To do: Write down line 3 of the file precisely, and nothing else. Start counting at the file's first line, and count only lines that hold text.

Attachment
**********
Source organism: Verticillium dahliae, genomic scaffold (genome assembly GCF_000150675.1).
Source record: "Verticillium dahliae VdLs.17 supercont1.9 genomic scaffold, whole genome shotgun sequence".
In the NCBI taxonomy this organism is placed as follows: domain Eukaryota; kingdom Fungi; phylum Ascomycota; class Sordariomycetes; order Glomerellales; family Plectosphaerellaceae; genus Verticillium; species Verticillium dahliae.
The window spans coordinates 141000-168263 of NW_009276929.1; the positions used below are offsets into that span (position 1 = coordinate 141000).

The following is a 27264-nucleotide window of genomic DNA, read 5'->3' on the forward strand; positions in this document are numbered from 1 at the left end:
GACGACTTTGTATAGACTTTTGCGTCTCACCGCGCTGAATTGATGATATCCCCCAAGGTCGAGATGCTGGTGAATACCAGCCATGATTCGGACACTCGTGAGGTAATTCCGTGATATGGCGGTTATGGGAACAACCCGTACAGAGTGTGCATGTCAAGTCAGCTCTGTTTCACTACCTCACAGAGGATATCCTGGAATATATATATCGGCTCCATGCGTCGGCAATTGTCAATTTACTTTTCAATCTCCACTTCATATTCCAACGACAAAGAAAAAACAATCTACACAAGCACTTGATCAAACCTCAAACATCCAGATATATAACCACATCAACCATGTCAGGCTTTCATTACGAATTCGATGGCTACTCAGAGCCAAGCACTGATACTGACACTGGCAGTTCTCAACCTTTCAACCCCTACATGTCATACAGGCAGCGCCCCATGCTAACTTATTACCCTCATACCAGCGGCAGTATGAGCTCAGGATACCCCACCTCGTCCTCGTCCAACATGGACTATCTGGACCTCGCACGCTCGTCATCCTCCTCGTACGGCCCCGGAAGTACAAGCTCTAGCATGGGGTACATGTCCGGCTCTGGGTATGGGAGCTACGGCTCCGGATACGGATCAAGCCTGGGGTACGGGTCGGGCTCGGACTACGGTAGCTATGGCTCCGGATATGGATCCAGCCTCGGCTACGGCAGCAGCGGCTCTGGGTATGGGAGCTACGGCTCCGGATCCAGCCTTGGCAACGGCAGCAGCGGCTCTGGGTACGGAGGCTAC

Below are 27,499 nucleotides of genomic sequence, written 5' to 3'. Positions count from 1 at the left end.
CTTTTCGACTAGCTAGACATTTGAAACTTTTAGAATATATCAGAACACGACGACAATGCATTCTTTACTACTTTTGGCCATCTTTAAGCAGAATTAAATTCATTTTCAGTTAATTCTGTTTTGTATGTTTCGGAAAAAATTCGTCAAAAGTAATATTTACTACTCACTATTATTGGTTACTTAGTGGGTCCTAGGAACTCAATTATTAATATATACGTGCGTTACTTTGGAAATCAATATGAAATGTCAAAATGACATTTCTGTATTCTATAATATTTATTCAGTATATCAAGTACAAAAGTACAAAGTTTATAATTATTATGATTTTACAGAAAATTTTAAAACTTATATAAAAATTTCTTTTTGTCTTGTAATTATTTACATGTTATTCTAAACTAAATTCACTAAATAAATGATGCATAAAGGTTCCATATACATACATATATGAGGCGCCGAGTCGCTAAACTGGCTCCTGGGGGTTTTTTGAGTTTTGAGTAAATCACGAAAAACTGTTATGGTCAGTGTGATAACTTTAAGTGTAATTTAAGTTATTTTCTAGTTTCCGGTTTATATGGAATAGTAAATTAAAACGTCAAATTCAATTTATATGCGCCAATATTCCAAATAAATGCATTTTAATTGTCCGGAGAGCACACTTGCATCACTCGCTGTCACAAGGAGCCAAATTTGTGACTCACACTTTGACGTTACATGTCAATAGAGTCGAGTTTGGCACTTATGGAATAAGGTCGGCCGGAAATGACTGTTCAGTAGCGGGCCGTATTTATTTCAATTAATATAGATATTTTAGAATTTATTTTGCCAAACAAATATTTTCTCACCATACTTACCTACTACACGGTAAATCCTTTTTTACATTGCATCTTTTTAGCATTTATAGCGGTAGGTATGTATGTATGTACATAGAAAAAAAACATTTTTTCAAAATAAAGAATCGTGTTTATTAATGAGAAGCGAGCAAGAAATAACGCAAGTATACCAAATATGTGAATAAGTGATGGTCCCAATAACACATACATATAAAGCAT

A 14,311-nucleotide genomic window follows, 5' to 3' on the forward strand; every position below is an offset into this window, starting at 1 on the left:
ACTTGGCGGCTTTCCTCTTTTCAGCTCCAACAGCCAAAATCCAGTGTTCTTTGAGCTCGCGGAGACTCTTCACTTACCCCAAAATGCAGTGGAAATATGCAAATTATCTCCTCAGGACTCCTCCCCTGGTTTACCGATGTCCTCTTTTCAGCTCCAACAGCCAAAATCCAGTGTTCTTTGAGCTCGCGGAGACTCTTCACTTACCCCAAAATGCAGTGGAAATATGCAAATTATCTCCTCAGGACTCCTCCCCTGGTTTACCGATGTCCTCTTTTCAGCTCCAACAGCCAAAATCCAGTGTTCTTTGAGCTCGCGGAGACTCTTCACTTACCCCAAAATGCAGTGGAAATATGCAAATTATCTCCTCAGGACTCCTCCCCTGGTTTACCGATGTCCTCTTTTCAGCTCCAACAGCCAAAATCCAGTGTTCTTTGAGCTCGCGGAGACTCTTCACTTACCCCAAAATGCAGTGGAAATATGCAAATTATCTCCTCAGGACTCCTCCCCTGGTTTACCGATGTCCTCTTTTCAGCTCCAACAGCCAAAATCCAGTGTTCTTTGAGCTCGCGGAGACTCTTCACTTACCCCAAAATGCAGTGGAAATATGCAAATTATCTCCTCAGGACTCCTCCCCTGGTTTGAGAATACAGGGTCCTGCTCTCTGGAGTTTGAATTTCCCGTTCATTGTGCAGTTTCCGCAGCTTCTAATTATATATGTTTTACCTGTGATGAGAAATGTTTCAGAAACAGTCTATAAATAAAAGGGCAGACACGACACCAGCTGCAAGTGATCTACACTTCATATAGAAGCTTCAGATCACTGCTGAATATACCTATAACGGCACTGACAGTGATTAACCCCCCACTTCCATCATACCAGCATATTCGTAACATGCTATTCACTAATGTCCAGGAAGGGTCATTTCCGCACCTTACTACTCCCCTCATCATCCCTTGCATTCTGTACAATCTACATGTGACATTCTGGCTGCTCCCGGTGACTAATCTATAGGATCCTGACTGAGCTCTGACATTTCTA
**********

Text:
In the NCBI taxonomy this organism is placed as follows: domain Eukaryota; kingdom Fungi; phylum Ascomycota; class Sordariomycetes; order Glomerellales; family Plectosphaerellaceae; genus Verticillium; species Verticillium dahliae.